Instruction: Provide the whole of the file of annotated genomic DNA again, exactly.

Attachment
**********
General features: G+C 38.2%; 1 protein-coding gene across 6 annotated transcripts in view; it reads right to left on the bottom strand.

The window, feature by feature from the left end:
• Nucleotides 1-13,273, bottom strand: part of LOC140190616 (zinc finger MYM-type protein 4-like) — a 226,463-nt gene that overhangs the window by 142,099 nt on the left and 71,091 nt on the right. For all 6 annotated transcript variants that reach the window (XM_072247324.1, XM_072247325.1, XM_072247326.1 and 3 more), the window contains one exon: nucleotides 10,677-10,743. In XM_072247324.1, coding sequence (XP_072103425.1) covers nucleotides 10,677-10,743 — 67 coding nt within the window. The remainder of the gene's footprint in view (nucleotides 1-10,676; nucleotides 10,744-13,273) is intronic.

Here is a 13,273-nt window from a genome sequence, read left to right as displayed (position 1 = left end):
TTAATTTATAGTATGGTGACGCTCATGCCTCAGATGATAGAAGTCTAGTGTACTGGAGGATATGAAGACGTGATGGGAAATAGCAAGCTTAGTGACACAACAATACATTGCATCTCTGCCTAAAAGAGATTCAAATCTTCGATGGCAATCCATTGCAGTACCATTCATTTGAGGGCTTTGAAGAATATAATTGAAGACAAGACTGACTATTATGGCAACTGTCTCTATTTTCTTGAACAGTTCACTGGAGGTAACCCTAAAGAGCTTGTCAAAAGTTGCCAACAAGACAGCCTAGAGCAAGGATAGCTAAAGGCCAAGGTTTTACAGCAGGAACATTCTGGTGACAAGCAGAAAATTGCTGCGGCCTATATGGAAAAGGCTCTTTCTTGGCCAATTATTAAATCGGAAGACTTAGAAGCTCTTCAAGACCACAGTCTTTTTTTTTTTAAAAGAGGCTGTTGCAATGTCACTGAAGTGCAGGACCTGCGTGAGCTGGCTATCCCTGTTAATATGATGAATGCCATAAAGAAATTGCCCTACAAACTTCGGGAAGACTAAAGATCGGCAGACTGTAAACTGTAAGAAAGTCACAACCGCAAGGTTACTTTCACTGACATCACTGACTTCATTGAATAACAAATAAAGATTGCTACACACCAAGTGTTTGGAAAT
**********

General features: G+C 38.2%; 1 protein-coding gene across 6 annotated transcripts in view; it reads right to left on the bottom strand.

The window, feature by feature from the left end:
• Nucleotides 1-13,273, bottom strand: part of LOC140190616 (zinc finger MYM-type protein 4-like) — a 226,463-nt gene that overhangs the window by 142,099 nt on the left and 71,091 nt on the right. For all 6 annotated transcript variants that reach the window (XM_072247324.1, XM_072247325.1, XM_072247326.1 and 3 more), the window contains one exon: nucleotides 10,677-10,743. In XM_072247324.1, coding sequence (XP_072103425.1) covers nucleotides 10,677-10,743 — 67 coding nt within the window. The remainder of the gene's footprint in view (nucleotides 1-10,676; nucleotides 10,744-13,273) is intronic.

Here is a 13,273-nt window from a genome sequence, read left to right as displayed (position 1 = left end):
TTAATTTATAGTATGGTGACGCTCATGCCTCAGATGATAGAAGTCTAGTGTACTGGAGGATATGAAGACGTGATGGGAAATAGCAAGCTTAGTGACACAACAATACATTGCATCTCTGCCTAAAAGAGATTCAAATCTTCGATGGCAATCCATTGCAGTACCATTCATTTGAGGGCTTTGAAGAATATAATTGAAGACAAGACTGACTATTATGGCAACTGTCTCTATTTTCTTGAACAGTTCACTGGAGGTAACCCTAAAGAGCTTGTCAAAAGTTGCCAACAAGACAGCCTAGAGCAAGGATAGCTAAAGGCCAAGGTTTTACAGCAGGAACATTCTGGTGACAAGCAGAAAATTGCTGCGGCCTATATGGAAAAGGCTCTTTCTTGGCCAATTATTAAATCGGAAGACTTAGAAGCTCTTCAAGACCACAGTCTTTTTTTTTTTAAAAGAGGCTGTTGCAATGTCACTGAAGTGCAGGACCTGCGTGAGCTGGCTATCCCTGTTAATATGATGAATGCCATAAAGAAATTGCCCTACAAACTTCGGGAAGACTAAAGATCGGCAGACTGTAAACTGTAAGAAAGTCACAACCGCAAGGTTACTTTCACTGACATCACTGACTTCATTGAATAACAAATAAAGATTGCTACACACCAAGTGTTTGGAAAT